B. W. Smee

The application of different analytical extractions and soil profile sampling in exploration geochemistry

This paper deals briefly with the principles of geochemical migration in the secondary (soil, sediment) environment, a knowledge of which is essential to a correct interpretation of exploration geochemical data. Examples are given which illustrate that the principles which apply in the more easily interpreted tropical areas, also apply in the more complicated glaciated regions. Any person employing exploration geochemistry in geomorphologically complicated areas, is well advised to study data from strictly residual soil areas where the fundamentals of geochemical migration are more easily observed. From this base it is easier to understand the additional complications of geochemistry in mountainous and glaciated terrain. Of the variety of exploration geochemical techniques which can be used, this paper deals specifically with two: soil profile sampling, and different strengths of acid extraction of metal from samples. Examples from the different environments are compared and...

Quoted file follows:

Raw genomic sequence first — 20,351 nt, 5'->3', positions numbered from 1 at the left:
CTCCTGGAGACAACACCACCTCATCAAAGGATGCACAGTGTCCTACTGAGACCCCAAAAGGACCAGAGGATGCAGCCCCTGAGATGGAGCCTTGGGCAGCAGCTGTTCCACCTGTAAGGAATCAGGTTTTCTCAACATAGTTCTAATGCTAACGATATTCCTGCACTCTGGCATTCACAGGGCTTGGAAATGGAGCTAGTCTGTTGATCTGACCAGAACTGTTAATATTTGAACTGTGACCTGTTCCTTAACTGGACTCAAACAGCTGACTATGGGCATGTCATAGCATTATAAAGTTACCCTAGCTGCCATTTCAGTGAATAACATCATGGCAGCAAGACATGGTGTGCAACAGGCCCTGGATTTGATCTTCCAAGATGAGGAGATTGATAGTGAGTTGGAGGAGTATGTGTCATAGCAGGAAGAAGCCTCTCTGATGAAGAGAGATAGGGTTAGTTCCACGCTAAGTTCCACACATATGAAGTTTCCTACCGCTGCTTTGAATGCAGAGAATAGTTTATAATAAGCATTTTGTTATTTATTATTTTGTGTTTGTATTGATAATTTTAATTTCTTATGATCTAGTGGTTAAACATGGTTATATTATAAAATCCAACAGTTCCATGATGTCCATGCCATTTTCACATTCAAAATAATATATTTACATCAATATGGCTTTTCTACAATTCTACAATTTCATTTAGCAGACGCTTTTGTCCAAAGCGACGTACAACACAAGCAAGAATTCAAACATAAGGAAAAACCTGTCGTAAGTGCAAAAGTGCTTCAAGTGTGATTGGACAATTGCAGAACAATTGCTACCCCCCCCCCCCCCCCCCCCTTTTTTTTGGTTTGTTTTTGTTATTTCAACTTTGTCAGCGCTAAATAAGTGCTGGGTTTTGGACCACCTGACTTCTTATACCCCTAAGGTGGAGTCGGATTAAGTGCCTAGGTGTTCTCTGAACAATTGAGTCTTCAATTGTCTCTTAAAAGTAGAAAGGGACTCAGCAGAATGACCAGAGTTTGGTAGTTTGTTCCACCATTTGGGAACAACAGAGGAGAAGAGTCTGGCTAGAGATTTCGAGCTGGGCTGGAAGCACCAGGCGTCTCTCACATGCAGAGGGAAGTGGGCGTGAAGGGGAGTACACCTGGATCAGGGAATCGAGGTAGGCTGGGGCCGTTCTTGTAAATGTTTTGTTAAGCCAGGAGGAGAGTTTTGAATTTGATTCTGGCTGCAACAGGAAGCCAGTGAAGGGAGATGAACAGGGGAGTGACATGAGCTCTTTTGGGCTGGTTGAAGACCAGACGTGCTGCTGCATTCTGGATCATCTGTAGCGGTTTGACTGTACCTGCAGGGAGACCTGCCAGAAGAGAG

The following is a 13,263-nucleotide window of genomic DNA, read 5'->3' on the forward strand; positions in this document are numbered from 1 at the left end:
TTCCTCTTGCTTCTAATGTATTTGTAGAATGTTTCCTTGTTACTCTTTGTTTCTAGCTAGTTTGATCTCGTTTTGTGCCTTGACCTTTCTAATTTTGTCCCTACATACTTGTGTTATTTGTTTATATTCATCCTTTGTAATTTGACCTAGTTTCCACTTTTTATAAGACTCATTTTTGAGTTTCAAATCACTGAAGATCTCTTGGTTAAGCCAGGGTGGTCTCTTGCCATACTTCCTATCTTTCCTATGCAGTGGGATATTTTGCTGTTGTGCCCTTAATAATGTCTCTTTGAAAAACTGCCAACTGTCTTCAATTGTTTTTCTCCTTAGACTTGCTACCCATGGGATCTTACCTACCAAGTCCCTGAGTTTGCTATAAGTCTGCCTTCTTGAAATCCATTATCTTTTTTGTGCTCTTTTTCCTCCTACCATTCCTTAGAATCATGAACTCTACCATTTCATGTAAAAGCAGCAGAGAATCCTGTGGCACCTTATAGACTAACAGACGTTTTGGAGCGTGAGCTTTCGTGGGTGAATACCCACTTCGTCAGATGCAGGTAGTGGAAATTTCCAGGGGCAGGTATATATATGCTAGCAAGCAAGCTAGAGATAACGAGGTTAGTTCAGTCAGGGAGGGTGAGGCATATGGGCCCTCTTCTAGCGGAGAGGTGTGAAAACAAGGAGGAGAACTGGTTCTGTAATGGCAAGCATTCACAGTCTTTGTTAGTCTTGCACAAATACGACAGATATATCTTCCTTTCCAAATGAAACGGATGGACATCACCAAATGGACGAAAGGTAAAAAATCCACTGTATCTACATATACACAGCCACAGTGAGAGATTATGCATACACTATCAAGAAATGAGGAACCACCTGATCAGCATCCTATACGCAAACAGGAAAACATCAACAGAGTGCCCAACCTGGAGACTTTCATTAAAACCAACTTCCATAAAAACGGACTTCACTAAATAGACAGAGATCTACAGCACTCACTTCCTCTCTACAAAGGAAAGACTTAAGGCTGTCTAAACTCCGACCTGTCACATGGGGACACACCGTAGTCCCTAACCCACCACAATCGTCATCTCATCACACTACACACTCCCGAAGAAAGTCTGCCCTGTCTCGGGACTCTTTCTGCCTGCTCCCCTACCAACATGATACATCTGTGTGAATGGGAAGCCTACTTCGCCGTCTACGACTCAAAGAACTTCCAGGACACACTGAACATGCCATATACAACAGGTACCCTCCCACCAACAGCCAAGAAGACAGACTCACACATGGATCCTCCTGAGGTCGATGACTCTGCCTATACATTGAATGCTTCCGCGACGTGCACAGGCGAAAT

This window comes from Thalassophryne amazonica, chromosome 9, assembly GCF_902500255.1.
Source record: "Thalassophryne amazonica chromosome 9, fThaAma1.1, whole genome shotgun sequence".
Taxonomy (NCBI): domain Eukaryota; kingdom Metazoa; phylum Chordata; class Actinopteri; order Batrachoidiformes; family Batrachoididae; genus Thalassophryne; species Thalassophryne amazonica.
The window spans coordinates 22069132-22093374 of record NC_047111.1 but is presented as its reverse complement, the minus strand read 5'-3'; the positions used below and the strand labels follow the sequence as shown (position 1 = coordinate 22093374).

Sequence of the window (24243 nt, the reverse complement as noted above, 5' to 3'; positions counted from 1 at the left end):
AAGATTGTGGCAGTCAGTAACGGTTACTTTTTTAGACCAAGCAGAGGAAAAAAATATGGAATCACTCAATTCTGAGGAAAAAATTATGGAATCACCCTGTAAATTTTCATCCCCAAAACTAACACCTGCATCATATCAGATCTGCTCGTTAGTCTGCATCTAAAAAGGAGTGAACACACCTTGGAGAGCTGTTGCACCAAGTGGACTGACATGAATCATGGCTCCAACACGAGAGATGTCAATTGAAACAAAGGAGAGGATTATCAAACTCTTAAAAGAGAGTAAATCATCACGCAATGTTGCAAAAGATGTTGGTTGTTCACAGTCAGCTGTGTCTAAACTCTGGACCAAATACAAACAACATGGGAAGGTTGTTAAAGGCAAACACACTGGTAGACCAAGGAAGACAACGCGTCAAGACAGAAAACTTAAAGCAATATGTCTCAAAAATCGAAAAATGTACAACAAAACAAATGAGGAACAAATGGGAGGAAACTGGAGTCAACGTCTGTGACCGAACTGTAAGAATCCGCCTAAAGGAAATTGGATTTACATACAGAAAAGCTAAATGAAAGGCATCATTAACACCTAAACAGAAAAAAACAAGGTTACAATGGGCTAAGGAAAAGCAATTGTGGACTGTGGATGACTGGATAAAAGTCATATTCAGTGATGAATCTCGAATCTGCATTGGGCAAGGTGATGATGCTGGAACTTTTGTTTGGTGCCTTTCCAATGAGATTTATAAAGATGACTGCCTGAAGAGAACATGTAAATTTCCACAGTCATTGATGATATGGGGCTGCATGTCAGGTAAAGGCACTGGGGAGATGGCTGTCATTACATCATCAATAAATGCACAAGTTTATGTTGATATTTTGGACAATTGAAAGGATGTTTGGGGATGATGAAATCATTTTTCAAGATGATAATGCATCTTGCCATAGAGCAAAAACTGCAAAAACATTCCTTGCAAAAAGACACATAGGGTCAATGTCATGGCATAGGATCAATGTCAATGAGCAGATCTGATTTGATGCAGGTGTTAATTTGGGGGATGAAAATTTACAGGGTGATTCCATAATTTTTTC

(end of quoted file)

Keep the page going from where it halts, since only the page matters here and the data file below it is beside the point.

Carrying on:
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Gibraltar Cu-Mo deposit, British Colombia. In: Conceptual Models in Exploration Geochemistry

This volume summarizes the exploration geochemical conditions in the secondary environment, in the Canadian Cordillera and the Canadian Shield. This is achieved by a number of conceptual models which describe the principles and mechanisms of formation of anomalies, which govern the use of exploration geochemistry. These models have been constructed by drawing together information already existing in the literature plus 38 individual case histories contained in this volume. The formation of anomalies is described for: (1) residual overburden, (2) overburden of local origin (e.g. till), and (3) transported overburden of remote origin (e.g. stratified glacial drift and alluvium). Within each of these categories the effect of element mobility, seepage zones, bogs, variation in overburden thickness, rock type change and soil type change are also described. An attempt has been made, not only to summarize both these conditions where geochemistry can be used as a reliable exploration tool, but also to identify areas where the use of geochemistry is unreliable. A summary is also given of the length of anomalous dispersion and contrast in both soil and sediments for all the case histories quoted, both in this volume and in the literature. This summary is divided according to the type of deposit, i.e. porphyry copper, massive sulphide, etc., and provides...

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